Submitted by Damian Cooper, CAfLN Past President and Co-founder
No teacher today questions the importance of critical thinking as a focus for teaching. Likewise, problem-solving. No surprise then that problem-based learning and inquiry-based learning play an increasing role in the kinds of learning tasks that teachers set for their students. Yet it is only a small minority of the teachers I meet who feel confident about how to assess learning in these contexts. Why is this?
The answer, I believe, is related to issues of control and confidence. The most fruitful inquiries will stem from students’ own questions, not questions posed by their teacher. However, this immediately raises the oft-heard question, “How can I assess their learning if all my students are inquiring into different questions?” The answer: assess the skills, not the content.
This highlights the importance of “backward design” as the only pedagogically sound way for teachers to approach program planning. Backward design involves 3 questions:
- What essential learning must students acquire?
- What assessment evidence do I need to gather as proof that my students have acquired this learning?
- What instructional sequence will lead students to success on these assessments and, thereby, acquisition of the essential learning?
From a curriculum perspective, when a teacher engages her students in an inquiry, she is deciding that the skills of inquiry represent essential learning. These skills include:
- formulating a rich question
- identifying multiple sources of information representing different perspectives
- analyzing the quality and reliability of sources
- formulating a position
- communicating and defending a position
- reflecting upon their learning
There may, of course, be specific content that is also “essential learning”. For example, a teacher may want all of his students to acquire knowledge and understanding about the interdependence of plants and animals, as well as the fragility of the environments that support them. And so, while each student in the class has selected his or her own inquiry focus, all students are exploring this same issue.
But in addition to skills and content outcomes, inquiry involves dispositions such as curiosity, flexibility, empathy, perseverance, scepticism. These must be modelled and demonstrated by the teacher if they are to be acquired by her students. Which leads again to the question, “How do I assess students’ dispositions?” The answer: talk to your students.
In fact, much of the learning that occurs as students engage in their own inquiries requires the teacher to observe and to listen. So the need for the teacher to understand deeply the concept of triangulating her assessment is crucial. While the finished product associated with a student’s inquiry may take the form of an oral presentation accompanied by a visual display, or a typed report, the more useful evidence from a teaching and learning perspective needs to be gathered during the inquiry process. Hence the need for the teacher to be skilled in observing students and engaging them in conversation as they are working. Smartphones and tablets are invaluable tools to capture such learning “in the moment”.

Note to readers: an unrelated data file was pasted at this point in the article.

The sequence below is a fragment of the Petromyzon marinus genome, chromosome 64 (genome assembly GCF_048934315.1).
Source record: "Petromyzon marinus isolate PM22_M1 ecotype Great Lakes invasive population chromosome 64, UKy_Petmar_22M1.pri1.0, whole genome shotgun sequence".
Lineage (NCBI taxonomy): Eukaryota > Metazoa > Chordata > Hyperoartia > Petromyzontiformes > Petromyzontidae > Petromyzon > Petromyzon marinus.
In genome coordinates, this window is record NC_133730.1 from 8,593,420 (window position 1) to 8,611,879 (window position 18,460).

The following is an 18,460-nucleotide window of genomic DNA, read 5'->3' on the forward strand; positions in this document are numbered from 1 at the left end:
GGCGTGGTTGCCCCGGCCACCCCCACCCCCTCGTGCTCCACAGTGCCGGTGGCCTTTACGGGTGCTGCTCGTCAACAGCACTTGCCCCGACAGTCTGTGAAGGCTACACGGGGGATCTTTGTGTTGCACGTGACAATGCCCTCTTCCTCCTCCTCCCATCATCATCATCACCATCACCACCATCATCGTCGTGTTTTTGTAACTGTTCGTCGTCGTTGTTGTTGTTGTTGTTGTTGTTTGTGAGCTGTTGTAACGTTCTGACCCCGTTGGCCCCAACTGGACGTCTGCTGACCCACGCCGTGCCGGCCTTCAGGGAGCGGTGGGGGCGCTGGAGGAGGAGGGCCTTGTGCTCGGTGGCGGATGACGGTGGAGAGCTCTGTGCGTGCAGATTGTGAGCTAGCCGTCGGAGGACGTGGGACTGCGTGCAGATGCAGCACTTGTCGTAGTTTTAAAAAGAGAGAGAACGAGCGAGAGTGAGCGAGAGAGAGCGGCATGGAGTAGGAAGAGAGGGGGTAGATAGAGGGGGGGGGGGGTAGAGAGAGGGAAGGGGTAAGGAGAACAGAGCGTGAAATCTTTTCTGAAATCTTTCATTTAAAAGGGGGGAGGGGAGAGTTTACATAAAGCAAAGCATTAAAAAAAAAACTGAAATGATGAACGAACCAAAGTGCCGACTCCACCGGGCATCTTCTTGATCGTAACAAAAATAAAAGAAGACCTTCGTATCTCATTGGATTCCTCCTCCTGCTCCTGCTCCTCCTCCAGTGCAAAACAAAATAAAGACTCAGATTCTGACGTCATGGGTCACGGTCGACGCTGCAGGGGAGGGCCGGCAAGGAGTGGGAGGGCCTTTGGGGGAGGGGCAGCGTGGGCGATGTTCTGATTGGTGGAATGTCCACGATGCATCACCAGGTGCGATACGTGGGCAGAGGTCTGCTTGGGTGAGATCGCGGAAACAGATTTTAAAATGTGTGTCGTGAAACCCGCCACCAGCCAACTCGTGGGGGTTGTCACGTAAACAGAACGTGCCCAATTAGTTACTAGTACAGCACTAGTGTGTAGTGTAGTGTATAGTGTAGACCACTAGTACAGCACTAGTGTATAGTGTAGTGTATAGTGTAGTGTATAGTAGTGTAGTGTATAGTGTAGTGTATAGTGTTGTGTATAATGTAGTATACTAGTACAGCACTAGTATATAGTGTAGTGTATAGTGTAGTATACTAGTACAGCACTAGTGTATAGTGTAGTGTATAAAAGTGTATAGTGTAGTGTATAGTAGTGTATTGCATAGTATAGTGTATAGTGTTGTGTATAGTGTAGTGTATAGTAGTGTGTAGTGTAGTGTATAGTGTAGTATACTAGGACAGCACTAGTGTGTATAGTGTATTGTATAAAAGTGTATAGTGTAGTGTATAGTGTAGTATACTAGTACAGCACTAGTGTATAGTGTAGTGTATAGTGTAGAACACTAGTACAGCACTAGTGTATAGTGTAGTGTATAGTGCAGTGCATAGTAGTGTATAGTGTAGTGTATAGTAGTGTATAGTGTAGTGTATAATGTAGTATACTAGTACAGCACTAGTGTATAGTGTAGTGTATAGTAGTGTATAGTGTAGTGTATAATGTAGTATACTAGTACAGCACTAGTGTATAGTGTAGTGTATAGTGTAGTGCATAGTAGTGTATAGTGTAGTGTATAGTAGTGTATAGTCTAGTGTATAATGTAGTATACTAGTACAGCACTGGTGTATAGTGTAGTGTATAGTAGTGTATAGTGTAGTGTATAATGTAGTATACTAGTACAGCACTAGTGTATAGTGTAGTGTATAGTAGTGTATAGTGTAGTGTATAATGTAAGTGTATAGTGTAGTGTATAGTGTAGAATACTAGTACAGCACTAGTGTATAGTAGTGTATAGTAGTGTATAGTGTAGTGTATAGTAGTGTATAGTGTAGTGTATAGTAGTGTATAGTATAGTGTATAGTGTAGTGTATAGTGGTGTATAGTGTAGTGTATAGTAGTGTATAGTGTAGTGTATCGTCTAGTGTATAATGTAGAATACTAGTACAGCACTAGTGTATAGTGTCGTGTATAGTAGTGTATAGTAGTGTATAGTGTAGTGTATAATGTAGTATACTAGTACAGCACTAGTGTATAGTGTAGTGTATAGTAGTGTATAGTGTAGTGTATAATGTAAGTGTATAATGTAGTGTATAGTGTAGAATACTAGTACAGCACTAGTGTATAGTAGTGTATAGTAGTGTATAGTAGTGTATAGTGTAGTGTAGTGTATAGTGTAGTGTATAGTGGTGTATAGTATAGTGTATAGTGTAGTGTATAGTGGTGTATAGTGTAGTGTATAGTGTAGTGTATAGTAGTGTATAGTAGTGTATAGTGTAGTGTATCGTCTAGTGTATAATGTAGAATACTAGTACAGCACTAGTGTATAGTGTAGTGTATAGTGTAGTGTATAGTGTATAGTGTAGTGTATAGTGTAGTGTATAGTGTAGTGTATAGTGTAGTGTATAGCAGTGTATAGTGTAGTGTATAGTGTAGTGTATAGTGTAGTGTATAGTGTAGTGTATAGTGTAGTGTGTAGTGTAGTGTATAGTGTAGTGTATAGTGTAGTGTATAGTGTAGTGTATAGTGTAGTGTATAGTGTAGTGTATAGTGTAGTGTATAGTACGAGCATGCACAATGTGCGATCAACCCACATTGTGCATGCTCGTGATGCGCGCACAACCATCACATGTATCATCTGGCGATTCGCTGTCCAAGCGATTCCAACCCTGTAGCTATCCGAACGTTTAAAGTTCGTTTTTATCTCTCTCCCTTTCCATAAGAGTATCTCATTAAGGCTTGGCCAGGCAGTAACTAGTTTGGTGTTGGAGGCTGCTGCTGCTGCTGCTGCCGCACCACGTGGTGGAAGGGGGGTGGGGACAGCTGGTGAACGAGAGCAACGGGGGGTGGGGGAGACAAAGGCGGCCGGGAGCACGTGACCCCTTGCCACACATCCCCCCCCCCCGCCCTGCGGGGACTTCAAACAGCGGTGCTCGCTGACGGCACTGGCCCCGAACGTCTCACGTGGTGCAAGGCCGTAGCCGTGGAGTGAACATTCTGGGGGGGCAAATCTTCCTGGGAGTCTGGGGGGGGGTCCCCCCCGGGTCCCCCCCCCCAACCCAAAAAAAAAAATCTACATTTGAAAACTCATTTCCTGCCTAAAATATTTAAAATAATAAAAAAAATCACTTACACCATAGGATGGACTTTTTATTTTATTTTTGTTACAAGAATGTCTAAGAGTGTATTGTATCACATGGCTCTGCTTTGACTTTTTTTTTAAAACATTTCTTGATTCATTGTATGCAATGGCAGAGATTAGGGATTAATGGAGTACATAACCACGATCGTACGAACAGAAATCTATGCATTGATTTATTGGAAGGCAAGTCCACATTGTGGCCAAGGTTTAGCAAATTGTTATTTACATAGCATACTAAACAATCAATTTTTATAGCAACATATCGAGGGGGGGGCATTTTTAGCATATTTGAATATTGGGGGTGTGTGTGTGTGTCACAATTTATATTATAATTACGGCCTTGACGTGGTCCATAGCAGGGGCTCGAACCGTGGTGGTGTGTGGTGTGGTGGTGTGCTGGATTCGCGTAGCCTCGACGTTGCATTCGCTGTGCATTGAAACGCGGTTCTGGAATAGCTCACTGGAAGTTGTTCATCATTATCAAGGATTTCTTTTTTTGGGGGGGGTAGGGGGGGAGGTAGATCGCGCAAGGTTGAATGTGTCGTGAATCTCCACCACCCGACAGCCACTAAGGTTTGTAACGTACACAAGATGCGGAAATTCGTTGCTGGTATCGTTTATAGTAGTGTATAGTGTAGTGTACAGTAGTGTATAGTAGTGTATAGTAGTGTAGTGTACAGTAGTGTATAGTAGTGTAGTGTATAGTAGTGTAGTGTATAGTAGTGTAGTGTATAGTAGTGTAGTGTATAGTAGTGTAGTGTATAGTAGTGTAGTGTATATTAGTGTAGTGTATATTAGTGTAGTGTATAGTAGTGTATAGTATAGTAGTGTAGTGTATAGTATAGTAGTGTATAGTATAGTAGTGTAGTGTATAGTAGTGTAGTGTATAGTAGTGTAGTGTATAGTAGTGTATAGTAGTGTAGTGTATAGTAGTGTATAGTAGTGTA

So let’s walk through the various assessment opportunities that present themselves during an inquiry. And for each opportunity, the teacher needs to ask the following questions:
- What is the purpose of this assessment?
- Who is the primary user of the information being gathered?
- What kind of information is required, given the purpose and primary user?
Jennifer is teaching science. She wants her students to pose their own inquiry questions to guide their individual inquiries so she employs the “INTU” model. (Bereiter & Scardamalia, 1999) Students will learn how to formulate their own questions using the stem, “I need to understand …” Jennifer provides a set of examples of INTU questions (see 2 of these below) and, through an informal class discussion, assesses the extent to which her students understand the criteria that must be met in order to formulate a question that is rich enough to sustain in-depth inquiry.
||I need to understand why it’s cold in Canada in winter, but much warmer in Florida.
||I need to understand whether climate change is really happening
Criteria to be met for INTU Questions:
- Is the question open-ended, with no simple, correct answer?
- Does the question allow for multiple perspectives?
- Is the question relevant to the student and to the topic?
Jennifer may simply make anecdotal notes as she listens to and observes the discussion. Or she may record the discussion using a tablet. Either way, she is capturing vital diagnostic assessment evidence that will enable her to answer the following kinds of instructional questions:
- Which students are ready to forge ahead, having already demonstrated their understanding of what an INTU question needs to be?
- Which students will benefit from working with a peer to help them improve their initial INTU questions?